WATTS TOWERS by Sam Rodia
the Watts Towers Arts Center

facts and figures

On June 17th, 1965 Sam (Simon) Rodia died in Martinez California. He was born on February 12th, 1879 in Ribottoli Italy (read more on Simon Rodia).

The Watts Towers installation consists of seventeen major sculptures constructed of structural steel and covered with mortar, adorned with a diverse mosaic of broken glass, sea shells, generic pottery and tile, a rare piece of 19th-century, hand painted Canton ware and many pieces of 20th-century American ceramics -

built without benefit of machine equipment, scaffolding, bolts, rivets, welds or drawing board designs - besides his own ingenuity, Sam used simple tools, pipe fitter pliers and a window-washer's belt and buckle.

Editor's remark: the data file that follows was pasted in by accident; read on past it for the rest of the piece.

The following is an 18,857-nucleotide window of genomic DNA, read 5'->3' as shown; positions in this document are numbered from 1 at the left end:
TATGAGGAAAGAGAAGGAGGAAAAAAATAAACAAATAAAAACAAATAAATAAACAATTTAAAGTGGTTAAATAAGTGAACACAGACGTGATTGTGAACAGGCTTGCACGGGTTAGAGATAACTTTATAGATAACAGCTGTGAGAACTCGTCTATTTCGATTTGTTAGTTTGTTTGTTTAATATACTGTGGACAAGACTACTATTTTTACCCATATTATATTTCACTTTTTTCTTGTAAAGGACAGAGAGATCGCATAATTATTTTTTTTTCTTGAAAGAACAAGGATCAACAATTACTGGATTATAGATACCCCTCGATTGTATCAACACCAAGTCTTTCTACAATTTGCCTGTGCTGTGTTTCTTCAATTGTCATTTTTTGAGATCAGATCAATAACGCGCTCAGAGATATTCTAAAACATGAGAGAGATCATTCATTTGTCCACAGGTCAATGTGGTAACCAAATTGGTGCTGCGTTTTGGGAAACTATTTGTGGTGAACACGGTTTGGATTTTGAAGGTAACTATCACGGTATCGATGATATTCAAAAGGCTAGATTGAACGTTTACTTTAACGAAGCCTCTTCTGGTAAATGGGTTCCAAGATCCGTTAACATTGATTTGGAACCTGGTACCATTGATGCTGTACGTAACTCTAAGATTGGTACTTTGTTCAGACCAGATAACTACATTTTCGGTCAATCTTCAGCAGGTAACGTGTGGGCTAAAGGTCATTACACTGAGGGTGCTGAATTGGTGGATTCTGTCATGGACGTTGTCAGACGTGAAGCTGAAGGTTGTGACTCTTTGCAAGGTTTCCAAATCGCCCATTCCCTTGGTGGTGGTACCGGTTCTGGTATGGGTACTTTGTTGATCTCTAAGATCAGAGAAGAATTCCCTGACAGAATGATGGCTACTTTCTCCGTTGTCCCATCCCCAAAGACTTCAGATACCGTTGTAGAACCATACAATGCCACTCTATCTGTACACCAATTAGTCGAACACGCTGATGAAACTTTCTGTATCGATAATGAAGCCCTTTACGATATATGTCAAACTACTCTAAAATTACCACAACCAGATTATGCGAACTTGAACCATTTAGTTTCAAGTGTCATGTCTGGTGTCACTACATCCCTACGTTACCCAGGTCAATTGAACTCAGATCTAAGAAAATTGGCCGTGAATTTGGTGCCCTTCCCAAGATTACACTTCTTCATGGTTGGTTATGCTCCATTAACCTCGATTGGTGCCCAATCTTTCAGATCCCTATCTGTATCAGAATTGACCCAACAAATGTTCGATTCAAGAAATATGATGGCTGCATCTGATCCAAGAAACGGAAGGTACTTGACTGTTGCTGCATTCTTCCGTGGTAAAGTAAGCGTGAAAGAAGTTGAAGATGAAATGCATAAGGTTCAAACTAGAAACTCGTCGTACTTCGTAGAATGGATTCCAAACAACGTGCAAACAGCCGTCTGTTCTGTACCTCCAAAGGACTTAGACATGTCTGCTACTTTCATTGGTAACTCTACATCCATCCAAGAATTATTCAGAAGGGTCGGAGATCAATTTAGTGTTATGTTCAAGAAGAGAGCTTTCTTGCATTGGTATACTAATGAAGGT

The tallest tower (third from left) is 30 meters high. The tower to the left of it is 29.5 and the next one 16.76 meters high. The highest tower contains the longest slender reinforced concrete column in the world. The monument also features a gazebo with a center column and a spire reaching a height of 38 feet. Rodia's "ship of Marco Polo" has a spire of 28 feet, and the 140-foot long "south wall" is decorated extensively with tiles, sea shells, pottery, glass and hand-drawn designs.

 

 

2006-2016 Los Angeles
website by Lucien den Arend sculptor
photography © Lucien den Arend
lucien at denarend dot com


 
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